And was the holy Lamb of God,
On Englands pleasant pastures seen!
- And did those feet, William Blake

mandag 20. september 2021

A blogpost about my work in spring 2021, part II


One month ago, I posted a link to a blogpost I wrote for Mapping Lived Religion, the project for which I worked as a research assistant in the spring. That blogpost was the first of a two-parter in which I wrote a bit about various challenges that might be encountered when working on fragments of medieval calendars. 

Last week, the last of my two blogposts was published, which can be read here.

In this second blogpost, I explain some of the difficulties with examples from one of the most challenging fragments that the project deals with, as you can see from the image below. It was a lot of fun, but at times also a lot of frustration trying to fill the blanks.

Fr 25608, Sveriges Riksarkiv, MPO

lørdag 18. september 2021

New office, new view, new beginning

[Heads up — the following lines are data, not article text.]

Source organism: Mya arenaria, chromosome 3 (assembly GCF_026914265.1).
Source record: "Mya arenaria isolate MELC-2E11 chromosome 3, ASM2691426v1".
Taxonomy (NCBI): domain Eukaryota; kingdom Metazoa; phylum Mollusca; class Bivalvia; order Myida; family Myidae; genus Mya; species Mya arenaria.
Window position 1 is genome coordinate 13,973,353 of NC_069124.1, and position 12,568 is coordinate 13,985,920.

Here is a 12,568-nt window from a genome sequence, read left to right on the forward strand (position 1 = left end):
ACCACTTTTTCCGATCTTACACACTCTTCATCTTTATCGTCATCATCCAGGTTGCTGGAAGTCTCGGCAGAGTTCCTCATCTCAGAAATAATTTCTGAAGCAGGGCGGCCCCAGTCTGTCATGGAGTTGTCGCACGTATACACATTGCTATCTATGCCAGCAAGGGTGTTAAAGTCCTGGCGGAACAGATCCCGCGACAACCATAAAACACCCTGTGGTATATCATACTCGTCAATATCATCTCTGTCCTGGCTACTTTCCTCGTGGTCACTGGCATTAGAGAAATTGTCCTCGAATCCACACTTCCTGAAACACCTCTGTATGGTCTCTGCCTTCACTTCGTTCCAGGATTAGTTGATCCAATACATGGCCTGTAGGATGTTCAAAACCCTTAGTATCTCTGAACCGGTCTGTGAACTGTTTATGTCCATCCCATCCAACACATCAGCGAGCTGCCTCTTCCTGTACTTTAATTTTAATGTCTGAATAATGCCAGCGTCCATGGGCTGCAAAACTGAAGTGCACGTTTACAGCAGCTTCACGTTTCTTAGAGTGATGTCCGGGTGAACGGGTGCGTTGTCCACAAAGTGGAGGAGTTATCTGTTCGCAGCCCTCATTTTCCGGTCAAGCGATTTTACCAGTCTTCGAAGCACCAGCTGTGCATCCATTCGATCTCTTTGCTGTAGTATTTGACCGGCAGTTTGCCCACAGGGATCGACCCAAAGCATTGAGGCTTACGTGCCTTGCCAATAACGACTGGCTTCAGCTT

As I wrote in a short blogpost back in June, this autumn I am beginning a new job as a postdoctoral researcher at the university of Oslo. Since August 15 I have officially been an employee, but it was not until the second week of September I physically moved to my new place of work, and the past two weeks have in large part been spent getting started and have the various practical details sorted. Since a lot of these practical details take time and need to be completed in stages, there is as yet no rhythm to speak of, and there are still many new things to learn, to get used to, and to get around to. But this week I was able to access my new office, and to enjoy the new view that will serve as a backdrop for much of my coming workdays. It is mundane in a way, but to me it is all terribly exciting.